My elderly mother lives with me. In spite of never playing the game she is a devoted fan of professional golf. Since she is slightly deaf, I often hear the tournament play-by-play coming from the TV in her room. Now, Mom’s favorite golfer is Phil Mickelson, and she was never fond of Tiger Woods, but it wasn’t necessary for her to talk about Tiger for me to know who he was and what he was doing in the golf world.
Until recently, the name Tiger Woods stood for excellence, focus and achievement. He was the poster boy for success in professional golf.
After the troubles and misbehaviors of his personal life became public he has become the butt of derisive jokes and a prime example of hubris, a runaway ego and shattered promises.
I have never followed golf or celebrity gossip, yet I have an opinion of who Tiger was and is. His fans must have even stronger opinions.
On the one hand his story is a reminder to us all not to put our faith in any mortal man, on the other hand it speaks to image and the impressions we make on others.
I’ve heard it said that Tiger’s excesses have tarnished the image of pro golf, if not of all pro sports. That is because before his fall from grace Tiger Woods had come to represent the best of that world.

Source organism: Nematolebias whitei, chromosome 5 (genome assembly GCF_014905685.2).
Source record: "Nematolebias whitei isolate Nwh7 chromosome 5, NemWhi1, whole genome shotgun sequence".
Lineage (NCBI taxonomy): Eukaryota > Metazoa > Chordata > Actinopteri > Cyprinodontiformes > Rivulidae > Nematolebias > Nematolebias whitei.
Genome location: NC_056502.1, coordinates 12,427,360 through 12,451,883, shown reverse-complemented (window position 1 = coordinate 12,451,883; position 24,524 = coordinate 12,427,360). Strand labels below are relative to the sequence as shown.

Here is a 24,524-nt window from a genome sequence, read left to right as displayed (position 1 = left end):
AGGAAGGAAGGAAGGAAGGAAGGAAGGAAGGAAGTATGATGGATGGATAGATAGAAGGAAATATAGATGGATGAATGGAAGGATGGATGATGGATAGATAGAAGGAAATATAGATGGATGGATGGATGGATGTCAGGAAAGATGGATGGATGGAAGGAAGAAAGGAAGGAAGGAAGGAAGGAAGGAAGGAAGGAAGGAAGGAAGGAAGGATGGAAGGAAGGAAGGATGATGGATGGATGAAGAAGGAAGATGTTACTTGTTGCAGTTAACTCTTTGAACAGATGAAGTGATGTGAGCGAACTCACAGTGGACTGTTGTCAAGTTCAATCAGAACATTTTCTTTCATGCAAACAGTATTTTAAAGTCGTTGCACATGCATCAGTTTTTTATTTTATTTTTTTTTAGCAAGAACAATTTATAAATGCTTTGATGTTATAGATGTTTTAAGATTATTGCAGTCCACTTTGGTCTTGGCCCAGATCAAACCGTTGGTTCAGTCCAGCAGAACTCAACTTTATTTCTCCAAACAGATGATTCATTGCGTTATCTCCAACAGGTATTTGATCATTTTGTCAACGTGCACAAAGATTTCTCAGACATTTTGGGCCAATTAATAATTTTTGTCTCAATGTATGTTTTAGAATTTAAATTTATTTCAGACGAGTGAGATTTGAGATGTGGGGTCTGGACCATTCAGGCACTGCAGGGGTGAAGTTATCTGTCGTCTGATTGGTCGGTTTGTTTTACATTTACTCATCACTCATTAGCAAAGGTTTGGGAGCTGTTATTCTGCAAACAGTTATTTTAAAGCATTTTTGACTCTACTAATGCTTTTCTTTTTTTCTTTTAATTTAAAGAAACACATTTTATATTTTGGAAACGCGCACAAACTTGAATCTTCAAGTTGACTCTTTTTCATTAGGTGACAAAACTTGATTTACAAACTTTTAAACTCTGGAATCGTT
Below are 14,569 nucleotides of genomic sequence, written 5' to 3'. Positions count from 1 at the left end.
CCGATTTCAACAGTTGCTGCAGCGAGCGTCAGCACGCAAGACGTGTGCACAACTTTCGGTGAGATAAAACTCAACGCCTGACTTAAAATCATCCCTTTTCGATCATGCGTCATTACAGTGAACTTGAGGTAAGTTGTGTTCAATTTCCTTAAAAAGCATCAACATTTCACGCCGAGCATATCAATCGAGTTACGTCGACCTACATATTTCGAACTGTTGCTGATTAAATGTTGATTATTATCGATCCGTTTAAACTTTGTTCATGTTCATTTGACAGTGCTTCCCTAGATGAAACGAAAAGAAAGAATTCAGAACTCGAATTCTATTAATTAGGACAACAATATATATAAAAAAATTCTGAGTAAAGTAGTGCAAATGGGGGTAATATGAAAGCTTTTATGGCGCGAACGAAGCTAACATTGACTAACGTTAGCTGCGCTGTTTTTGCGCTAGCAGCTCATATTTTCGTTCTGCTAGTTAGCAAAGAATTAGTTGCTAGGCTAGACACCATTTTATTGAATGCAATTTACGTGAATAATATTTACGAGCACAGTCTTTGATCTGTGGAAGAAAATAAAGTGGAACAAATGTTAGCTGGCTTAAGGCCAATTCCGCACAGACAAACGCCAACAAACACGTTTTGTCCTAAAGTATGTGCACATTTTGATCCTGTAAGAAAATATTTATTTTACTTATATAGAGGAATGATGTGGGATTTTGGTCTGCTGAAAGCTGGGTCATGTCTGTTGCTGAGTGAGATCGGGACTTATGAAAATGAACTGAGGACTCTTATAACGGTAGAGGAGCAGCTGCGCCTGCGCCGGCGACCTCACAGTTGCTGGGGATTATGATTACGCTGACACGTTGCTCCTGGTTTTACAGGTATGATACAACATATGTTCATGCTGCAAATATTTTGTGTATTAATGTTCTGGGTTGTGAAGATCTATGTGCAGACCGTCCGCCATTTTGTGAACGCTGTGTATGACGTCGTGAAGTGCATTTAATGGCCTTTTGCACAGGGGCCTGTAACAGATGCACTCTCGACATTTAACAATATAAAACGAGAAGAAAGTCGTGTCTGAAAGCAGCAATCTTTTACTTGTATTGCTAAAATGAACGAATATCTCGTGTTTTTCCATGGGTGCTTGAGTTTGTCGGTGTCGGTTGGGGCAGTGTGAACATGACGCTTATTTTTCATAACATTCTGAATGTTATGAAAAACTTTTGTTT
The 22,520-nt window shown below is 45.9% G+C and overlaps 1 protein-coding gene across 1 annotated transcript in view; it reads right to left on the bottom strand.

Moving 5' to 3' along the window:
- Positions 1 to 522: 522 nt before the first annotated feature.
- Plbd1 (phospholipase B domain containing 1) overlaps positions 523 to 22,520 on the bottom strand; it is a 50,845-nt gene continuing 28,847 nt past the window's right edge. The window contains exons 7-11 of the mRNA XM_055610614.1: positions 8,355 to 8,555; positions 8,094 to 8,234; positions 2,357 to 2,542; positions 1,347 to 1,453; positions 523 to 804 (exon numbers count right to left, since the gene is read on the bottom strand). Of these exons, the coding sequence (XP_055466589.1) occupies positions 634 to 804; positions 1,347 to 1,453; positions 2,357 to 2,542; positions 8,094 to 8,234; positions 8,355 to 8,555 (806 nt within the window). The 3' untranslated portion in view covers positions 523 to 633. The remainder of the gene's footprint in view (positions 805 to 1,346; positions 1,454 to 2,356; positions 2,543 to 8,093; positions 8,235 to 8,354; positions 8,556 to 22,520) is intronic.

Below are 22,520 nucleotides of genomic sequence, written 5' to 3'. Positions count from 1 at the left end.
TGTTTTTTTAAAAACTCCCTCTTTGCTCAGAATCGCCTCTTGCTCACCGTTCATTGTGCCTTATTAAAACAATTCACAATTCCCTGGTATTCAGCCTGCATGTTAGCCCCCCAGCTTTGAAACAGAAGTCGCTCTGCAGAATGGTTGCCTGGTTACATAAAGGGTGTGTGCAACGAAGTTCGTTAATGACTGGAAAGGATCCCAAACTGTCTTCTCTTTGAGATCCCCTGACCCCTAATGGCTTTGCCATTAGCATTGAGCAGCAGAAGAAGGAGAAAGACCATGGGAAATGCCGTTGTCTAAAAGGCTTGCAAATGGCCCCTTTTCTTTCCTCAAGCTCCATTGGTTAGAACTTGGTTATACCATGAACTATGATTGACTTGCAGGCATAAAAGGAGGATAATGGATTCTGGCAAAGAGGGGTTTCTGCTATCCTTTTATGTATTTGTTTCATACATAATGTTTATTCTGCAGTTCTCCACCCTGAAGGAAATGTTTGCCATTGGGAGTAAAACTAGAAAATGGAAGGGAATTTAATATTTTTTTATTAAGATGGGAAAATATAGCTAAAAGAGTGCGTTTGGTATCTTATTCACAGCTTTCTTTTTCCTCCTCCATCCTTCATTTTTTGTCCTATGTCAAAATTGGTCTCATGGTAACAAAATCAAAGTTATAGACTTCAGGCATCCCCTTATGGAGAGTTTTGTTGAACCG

I have to ask myself what worlds I may represent to the people I touch.
When I traveled to Italy a few years ago, perhaps I represented Americans to those I met. In my professional life I may represent a government employee, a member of the educational system, the County Department of Education or the Business Office, a coworker or friend. My influence may be stronger as the relationship gets closer. In my denomination I represent the women’s ministries as a member of the national executive committee.
My words and actions reflect back on each of these entities, for good or ill.
In every area of my life I try to be known as a Christian. That means that my choices also effect how others perceive Christ and his church.
The more closely I am identified with an organization or cause the more potential I have to influence others’ impressions of it. Every decision, every choice I make needs to be filtered through that reality.
What a responsibility. What an opportunity.